The second way Hades’ randomness frustrates me is much more specific, and maybe a little spoilery, so I’ll keep it brief. In the game’s fourth and final area, you have to collect a specific item to advance. You have a choice of five rooms to enter, and the item will randomly be in one of them. And these rooms are among the hardest in the game. So, if you get unlucky and have to go through all five rooms until you find it, your run has become way harder than if you found it in the first room. Yes, you do get more rewards by going through more rooms. But I always prefer it if that risk/reward choice is left to the player, not random chance. I personally think roguelikes are at their best when the player is making interesting choices between compelling trade offs and taking risks, and the more luck you introduce, the more you undermine such interesting choices.
3. Keep It Positive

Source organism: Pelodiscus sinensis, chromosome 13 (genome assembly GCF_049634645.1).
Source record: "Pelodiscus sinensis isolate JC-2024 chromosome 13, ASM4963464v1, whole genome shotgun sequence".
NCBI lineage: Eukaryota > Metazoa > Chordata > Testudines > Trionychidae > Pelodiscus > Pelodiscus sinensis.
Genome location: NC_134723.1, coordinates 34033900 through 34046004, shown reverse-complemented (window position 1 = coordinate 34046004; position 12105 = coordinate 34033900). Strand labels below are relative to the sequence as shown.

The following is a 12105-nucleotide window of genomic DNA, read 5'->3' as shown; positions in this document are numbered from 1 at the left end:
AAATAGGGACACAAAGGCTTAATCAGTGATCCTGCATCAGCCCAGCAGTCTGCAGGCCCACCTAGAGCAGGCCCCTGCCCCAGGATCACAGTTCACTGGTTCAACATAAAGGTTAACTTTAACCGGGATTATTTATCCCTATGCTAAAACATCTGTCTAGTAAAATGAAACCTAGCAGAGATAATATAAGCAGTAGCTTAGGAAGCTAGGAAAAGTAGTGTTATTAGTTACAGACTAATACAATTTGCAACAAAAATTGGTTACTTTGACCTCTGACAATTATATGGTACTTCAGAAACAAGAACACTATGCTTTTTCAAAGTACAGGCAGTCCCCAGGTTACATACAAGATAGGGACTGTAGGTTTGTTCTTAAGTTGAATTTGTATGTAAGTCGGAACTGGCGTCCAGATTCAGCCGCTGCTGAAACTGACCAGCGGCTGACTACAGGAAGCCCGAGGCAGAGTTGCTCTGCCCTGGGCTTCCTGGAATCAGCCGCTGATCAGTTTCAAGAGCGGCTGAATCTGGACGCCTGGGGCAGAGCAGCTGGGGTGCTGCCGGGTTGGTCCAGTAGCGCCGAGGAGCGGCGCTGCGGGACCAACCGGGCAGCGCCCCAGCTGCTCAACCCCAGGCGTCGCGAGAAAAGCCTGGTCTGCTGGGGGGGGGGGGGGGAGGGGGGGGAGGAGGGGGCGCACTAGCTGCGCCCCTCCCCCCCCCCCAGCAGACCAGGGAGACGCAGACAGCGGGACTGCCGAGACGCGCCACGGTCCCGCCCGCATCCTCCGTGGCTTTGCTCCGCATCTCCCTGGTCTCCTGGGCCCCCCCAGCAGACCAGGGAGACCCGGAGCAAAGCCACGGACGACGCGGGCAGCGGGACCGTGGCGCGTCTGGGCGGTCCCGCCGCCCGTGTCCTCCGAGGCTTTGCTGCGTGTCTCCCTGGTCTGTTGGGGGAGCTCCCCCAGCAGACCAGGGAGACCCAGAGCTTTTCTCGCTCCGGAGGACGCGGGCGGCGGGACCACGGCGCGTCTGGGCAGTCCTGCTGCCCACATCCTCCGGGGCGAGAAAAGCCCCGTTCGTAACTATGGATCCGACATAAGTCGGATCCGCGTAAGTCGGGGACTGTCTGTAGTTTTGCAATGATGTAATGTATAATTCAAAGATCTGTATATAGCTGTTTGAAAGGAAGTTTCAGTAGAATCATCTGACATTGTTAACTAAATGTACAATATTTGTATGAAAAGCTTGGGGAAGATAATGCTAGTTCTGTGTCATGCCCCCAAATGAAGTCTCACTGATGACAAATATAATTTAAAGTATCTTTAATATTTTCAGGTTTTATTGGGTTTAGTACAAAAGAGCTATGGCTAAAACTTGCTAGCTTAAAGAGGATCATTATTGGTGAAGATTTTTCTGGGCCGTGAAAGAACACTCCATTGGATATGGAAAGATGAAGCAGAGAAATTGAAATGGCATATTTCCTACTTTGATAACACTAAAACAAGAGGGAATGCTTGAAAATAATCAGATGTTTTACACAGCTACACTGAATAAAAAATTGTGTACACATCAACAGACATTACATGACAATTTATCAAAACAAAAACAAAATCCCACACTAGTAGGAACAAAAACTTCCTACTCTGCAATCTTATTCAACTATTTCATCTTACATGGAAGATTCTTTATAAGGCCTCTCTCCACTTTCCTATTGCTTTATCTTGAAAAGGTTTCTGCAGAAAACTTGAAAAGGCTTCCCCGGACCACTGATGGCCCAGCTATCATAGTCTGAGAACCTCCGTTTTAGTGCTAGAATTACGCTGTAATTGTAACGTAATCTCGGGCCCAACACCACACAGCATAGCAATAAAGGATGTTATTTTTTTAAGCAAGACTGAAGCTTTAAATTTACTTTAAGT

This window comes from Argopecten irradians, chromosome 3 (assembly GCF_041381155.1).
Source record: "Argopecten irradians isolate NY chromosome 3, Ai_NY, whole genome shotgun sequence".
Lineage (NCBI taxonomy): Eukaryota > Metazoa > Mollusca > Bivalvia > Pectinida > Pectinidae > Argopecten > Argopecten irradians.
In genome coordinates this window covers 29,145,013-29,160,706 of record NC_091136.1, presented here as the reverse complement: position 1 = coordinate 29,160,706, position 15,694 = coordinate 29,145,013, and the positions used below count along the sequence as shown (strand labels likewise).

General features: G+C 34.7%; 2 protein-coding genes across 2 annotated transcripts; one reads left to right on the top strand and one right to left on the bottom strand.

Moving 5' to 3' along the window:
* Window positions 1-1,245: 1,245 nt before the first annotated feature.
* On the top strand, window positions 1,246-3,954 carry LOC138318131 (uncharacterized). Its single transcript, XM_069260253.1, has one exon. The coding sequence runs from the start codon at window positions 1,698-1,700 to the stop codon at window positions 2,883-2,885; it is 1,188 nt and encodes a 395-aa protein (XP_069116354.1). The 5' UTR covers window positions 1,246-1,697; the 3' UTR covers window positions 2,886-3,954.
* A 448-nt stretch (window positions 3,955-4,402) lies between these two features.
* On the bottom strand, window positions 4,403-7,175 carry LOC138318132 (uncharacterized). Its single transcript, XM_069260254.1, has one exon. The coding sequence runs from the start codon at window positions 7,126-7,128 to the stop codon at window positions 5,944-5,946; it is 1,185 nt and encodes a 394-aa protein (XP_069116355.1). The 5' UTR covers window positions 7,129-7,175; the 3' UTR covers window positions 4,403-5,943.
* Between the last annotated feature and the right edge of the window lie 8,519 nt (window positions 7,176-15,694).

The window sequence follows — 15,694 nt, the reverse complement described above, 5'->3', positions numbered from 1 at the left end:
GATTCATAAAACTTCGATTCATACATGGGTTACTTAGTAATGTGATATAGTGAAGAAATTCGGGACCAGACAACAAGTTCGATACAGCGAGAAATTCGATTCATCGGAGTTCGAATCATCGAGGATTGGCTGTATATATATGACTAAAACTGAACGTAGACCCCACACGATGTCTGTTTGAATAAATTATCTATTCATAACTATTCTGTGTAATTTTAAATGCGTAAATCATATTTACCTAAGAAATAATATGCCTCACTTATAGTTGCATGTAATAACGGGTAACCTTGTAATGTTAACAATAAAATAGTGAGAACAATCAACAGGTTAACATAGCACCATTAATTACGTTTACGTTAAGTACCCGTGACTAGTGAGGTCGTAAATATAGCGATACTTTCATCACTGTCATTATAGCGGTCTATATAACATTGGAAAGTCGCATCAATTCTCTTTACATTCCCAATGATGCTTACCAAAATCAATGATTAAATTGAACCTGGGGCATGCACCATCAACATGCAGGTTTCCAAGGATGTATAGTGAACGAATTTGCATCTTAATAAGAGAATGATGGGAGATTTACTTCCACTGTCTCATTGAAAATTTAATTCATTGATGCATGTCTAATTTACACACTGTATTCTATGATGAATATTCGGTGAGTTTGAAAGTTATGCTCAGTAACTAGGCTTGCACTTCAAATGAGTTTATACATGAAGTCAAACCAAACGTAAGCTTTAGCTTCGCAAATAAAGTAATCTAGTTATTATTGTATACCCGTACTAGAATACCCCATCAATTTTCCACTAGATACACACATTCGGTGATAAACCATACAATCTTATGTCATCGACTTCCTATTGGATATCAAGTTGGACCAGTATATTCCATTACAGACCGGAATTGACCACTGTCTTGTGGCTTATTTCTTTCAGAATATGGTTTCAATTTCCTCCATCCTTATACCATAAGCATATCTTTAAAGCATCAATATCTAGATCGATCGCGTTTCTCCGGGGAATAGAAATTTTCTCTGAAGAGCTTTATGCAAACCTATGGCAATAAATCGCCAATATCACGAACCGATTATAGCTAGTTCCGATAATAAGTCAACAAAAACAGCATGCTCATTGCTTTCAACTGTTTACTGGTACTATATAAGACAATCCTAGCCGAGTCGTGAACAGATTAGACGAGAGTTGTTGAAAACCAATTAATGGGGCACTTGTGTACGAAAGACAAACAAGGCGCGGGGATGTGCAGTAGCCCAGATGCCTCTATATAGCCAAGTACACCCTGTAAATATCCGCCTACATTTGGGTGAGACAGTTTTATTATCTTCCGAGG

To rebound from my previous point, one of my favorite things about Hades is that nearly every choice you do make is a positive one. Plenty of other roguelikes and run-based games have done this, especially recently, where you choose between compelling positive options. But it’s still worth noting since a big part of the genre has traditionally involved random events where bad things happen and completely screw you over. To reference FTL again, I remember a lot of events where I had a few options to choose from about how to resolve something, and something very good or something very bad could happen as a result. Worse was that the dialogue options almost never gave any indication whether it would lead to a “good” or a “bad” outcome. So I was choosing blind and regularly getting punished for it. Hades has no outright negative event outcomes, at least not that I encountered. It at worst has neutral ones, and even those you know the result of your choice before you choose it.